Nurses measured the three dimensions on a Likert scale in which higher scores implied that there was a severe burnout. Anxiety was measured using a self-measuring anxiety scale, while depression was measured using a self-rating depression scale that worked just like the burnout scale. Hig values showed that the levels of depression, fear, or anxiety were similar. The nurses’ resilience and self-efficacy screening were slightly different because they had ten items, each measured using a five-point on the aforementioned Likert scale (Hu et al., 2020). The higher the score on the Likert scale, the better the nurse’s resilience and self-efficacy.

Coronavirus Sources of Stress

Researchers made an instrument based on agreement from several discipline providers, which was done with the supplementation of literature entailing the Virus-related sources of stress among the workers. Those who participated in the activity rated how much pressure they encountered on items within the state policies and the COVID-19 guidelines, personal and clinical environment. This article is provided in English under the Creative Commons license. New information for 2019-2020, considered in the article, allows getting relevant data in the open access to continue research.

Working with Data

The primary source of information in this study is an online survey, which resulted in a database with answers. This view keeps in touch with the participants; the last date for accessing the data was highlighted on February 24, 2020 (Hu et al., 2020). Full electronic search strategies encompass mainly the search syntax of database languages ​​involving queries using boolean operations. Restrictions are set for specific goals: for example, selecting appropriate age groups and assessing results within them. The studies for this work were selected according to the keywords: there were still few works on COVID-19 at that time, along with the currently known information about occupational burnout and the related psychological symptoms. These aspects are determinants of inclusion in the systematic review.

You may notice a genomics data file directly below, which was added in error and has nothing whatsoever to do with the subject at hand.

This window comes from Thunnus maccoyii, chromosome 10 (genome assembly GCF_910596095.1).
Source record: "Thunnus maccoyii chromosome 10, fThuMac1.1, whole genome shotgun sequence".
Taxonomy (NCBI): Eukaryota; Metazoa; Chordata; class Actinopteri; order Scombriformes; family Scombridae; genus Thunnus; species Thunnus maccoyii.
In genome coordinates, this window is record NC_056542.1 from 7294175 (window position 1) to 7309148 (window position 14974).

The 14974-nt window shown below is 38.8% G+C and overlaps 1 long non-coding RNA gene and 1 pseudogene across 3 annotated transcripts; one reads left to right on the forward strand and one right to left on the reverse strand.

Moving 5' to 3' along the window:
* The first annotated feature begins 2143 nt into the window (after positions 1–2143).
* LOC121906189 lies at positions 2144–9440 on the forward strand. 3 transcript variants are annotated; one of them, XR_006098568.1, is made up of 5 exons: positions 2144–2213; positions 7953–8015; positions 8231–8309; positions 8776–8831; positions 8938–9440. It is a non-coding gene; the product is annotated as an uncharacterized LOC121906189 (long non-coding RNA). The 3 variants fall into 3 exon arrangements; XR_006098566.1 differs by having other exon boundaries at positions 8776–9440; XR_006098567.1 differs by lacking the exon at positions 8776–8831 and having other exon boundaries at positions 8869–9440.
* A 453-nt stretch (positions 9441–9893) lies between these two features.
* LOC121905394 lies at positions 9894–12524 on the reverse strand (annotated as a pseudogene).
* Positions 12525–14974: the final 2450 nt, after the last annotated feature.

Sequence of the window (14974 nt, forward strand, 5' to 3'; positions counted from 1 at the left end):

The selected reports are extracted independently and with the help of logic, and due to the lack of experience, new knowledge is synthesized, which is supported empirically. The primary data on which the search results were requested include involvement in the local situation of the origin of the coronavirus, its spread in medical facilities in Wuhan, and the physical and psychological reactions of nurses. In addition, the already known information about burnout, anxiety, and fear and the reflection of these feelings on a person’s physical health was used.

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The study addresses a specific problem within which bias can only be detected at the study design stage, as online nursing surveys have not been empirically tested in any way. Nevertheless, the questionnaire’s quantitative data were assessed on the Likert scale, and internal consistency was supported by a high Cronbach alpha. Anxiety and depression were assessed using the Zung scale; another questionnaire was used for fear, the validity of which was assessed by ten experts. Cronbach’s alpha did not fall below 0.7 for any questionnaire, and experts were also recruited to assess the validity of the skin lesion scale (Hu et al., 2020). Risks are also mitigated by a reasonably large sample, preliminarily excluding nurses with mental disorders; the risk ratio has been minimized too.

Results

Figure 1 below summarizes the survey technique used in the research, studies screened and assessed.

Flowchart of Recruitment Process
Figure 1. Flowchart of Recruitment Process (Hu et al., 2020).

For the results, socio-demographic data, time, and duration of work were extracted to find a correlation with the results of the questionnaires. As a rule, gender, presence of children, marital status were chosen. The fact of training or experience in caring for patients with infectious diseases was also taken into account. There is little risk of bias in the study, but the results were accepted with a reasonably low p-value.

The intervention group was a general sample, the results within which were analyzed in three directions. First, in the socio-demographic data, the average value for each item was highlighted, a correlation was made between the mental state. Second, a relationship was found between mental state and consequences: burnout, anxiety, and other highlighted variables. Due to the high confidence interval, the results are statistically significant. Therefore, it was found that anxiety, fear, and depression strongly correlate with frontline work with the virus, while skin lesions have a weak correlation. Self-efficacy and resilience were negatively correlated with mental disorders, reflecting the resilience of nurses in a crisis.